Trying to choose a neutral? You’ll be presented with a sea of confusing choices. Amelia Thorpe asks leading colour experts for advice on plotting a course.
If there’s one desire that has driven the evolution of interior design over the past decade or so, it’s a wish to create both physical and visual comfort. It was, perhaps, a reaction to the sensory deprivation of Minimalism and, for many, the solution has been offered by plentiful upholstery, cushions, throws, nostalgic prints, deeper colours and a palette of neutrals, as well as creamy whites.
However, there are so many types of neutrals and whites that it can be difficult to know where to start. In many ways, it’s easier to pick a bold hue, because reactions are usually strong — a case of love it or hate it — whereas the subtleties of neutrals are not so easy.
Think about the light in the room
‘Off whites and neutrals can be tricky, because lighting conditions and other influences on site affect them so much,’ says historic-paint consultant Patrick Baty.
‘It is all too easy to choose an off-white with an undertone that only becomes apparent when it is on the wall.’
In his Papers and Paints shop in Chelsea, customers are often shown nine popular whites divided into neutral, warm and grey, but he still says it’s essential to try a large patch on site.
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Don’t write off bright or earthy tones in off-white
‘People often think they want to avoid yellow, but ochre pigments can produce a warm, soothing white,’ says Patrick Baty of his perennially popular Quiet White.
Interior designer and paint expert Edward Bulmer agrees: ‘The best off-whites are tinted with earth pigments — yellow ochre, red ochre, raw umber — and a little black. These will have a little warmth and a bit of hue, ranging from yellow to red through green and grey.’
The room’s fittings will have a big impact
‘What works best is determined by “uncoloured” elements in the room, such as stone or wood, and what weight of colour the room calls for,’ says Edward Bulmer. ‘Some off-whites look too bright against deep colours or old furnishings and others look too muddy for a modern aesthetic.’
Think about how you’ll be using the room
Another way of tackling the conundrum comes from Cassandra Ellis, of Atelier Ellis. ‘Start by thinking about how you want your room to feel,’ she says. ‘If it’s warm and bright, then I recommend a white or neutral that has a sunny disposition, with a yellow ochre base. If it’s sophisticated and quiet, then something with perhaps umber and blue pigments.’ Atelier Ellis Warm White falls into the first camp, Quiet Grey into the second.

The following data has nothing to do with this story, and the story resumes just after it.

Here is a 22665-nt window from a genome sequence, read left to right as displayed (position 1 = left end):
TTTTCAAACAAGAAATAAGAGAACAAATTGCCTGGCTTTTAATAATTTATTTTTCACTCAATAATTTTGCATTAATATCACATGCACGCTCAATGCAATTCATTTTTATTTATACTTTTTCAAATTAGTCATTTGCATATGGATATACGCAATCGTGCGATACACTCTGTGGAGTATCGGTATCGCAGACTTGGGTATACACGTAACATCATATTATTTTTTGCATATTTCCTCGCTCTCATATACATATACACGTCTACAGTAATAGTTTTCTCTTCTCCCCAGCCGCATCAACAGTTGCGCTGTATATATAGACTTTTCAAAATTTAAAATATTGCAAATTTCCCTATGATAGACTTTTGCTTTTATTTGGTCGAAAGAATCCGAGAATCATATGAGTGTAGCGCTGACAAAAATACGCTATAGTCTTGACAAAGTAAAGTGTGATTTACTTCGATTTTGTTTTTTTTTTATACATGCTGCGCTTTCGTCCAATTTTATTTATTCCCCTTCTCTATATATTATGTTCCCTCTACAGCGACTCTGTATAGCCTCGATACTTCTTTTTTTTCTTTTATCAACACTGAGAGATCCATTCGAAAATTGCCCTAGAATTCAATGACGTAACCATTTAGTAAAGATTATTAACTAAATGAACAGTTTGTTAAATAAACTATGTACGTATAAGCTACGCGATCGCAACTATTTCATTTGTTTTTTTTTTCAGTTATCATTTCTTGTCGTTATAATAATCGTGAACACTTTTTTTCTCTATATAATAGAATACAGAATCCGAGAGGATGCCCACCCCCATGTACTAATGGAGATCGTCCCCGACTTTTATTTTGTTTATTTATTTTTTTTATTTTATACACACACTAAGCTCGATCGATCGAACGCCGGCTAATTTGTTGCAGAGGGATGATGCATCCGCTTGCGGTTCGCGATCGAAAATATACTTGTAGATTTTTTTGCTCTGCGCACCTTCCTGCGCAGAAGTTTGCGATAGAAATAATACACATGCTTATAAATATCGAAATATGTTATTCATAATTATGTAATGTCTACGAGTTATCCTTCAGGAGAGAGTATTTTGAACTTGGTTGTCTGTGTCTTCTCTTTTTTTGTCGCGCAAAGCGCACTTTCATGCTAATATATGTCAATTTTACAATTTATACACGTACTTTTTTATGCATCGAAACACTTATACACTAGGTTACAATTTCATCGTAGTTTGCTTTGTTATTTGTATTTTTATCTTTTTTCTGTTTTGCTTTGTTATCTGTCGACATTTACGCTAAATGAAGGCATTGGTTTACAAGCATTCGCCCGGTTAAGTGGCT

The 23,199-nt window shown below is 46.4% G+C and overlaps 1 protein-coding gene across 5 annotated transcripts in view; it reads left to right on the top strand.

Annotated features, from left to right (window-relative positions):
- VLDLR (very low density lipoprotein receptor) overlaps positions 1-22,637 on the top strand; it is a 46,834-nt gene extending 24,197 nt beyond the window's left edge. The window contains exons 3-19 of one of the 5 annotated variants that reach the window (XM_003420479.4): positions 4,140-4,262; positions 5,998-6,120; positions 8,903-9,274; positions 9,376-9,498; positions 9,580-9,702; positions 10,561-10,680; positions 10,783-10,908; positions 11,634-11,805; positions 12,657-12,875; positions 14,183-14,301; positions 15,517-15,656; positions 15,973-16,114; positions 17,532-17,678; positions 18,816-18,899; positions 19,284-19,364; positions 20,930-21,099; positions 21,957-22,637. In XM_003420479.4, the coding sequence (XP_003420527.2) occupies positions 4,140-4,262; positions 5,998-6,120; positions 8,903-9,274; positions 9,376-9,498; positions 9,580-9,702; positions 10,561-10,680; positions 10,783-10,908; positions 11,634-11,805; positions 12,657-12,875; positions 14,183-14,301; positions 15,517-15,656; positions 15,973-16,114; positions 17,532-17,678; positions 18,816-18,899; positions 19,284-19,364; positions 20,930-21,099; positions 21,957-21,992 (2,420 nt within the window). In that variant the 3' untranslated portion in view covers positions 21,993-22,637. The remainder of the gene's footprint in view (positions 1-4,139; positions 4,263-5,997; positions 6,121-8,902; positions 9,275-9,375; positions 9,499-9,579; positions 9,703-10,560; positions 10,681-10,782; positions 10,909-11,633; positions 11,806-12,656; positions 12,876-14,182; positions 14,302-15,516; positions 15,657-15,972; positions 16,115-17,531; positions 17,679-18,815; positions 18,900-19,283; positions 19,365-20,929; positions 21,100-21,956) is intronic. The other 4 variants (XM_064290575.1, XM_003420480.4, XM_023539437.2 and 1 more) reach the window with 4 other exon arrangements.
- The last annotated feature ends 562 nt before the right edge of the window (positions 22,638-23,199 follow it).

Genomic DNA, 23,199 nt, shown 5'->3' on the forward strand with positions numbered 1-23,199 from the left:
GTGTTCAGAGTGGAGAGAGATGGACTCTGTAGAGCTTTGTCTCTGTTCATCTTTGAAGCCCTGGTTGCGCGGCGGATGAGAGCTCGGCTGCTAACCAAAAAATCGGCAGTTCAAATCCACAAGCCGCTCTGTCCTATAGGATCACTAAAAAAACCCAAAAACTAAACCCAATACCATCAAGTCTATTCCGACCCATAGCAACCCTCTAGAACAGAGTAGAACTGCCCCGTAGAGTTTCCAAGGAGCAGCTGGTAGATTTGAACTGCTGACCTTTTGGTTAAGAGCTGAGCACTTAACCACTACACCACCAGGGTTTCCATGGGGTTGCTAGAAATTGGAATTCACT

Don’t automatically put white paint on the ceiling
Avoid painting the ceiling in the trade favourite, brilliant white, notes Ruth Mottershead, of Little Greene and Paint & Paper Library. ‘As you enter the room, your eye is almost immediately drawn to the ceiling due to the strength and brightness of the shade,’ she explains.
Instead, Miss Mottershead recommends selecting an off-white, such as crisp and clean Shirting, the brightest white in the Little Greene palette, but still soft in comparison with brilliant white, or a warm white, perhaps China Clay or Slaked Lime.
Add the splashes of colour and character with everything else in the room
The glory of such soft shades is that they can be used to make an elegant backdrop, serving as a simple base upon which to add character, as designer Susie Watson suggests: ‘Be generous with texture, pattern and bright accessories to add depth and warmth to rooms painted in a neutral colour.’
To finish up, our friendly paint experts each picked out a particular favourite from their own ranges:
Cotta by Atelier Ellis
‘Cotta is not pink, nor sand, nor grey — simply incredibly human in tone and soothing in nature. It suits every room and is particularly good in bedrooms and bathrooms’ — Cassandra Ellis, founder, Atelier Ellis
£54 for 2.5 litres — www.atelierellis.co.uk
Milk White by Edward Bulmer
‘Milk White, because it is an off-white that has some weight, combining all the earth pigments in balance with a hint of black for some greyness’ — Edward Bulmer, interior designer, architectural historian and founder of Edward Bulmer Paint
£55 for 2.5 litres — www.edwardbulmerpaint.co.uk
Minim by Paint and Paper Library
‘Minim is a white with a soft, warm grey base. Without blue, red or yellow, it is extremely neutral and can be used in most interior spaces’ — Ruth Mottershead, marketing director, Little Greene and Paint & Paper Library
£56.50 for 2.5 litres — www.paintandpaperlibrary.com
SC292 by Papers and Paints
‘SC292 is an 18th-century stone colour that is equally effective in a contemporary context. We use it inside and outside our shop and have never tired of it’ — Patrick Baty, historical paint consultant and co-owner of Papers and Paints
Around £50 for 2.5 litres — www.papersandpaints.co.uk
Ivory by Susie Watson
‘Our Ivory paint is a beautiful white with a gentle pink undertone’ — Susie Watson, founder, Susie Watson Designs
£45 for 2.5 litres — www.susiewatsondesigns.co.uk
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A version of this article appeared in Country Life in 2021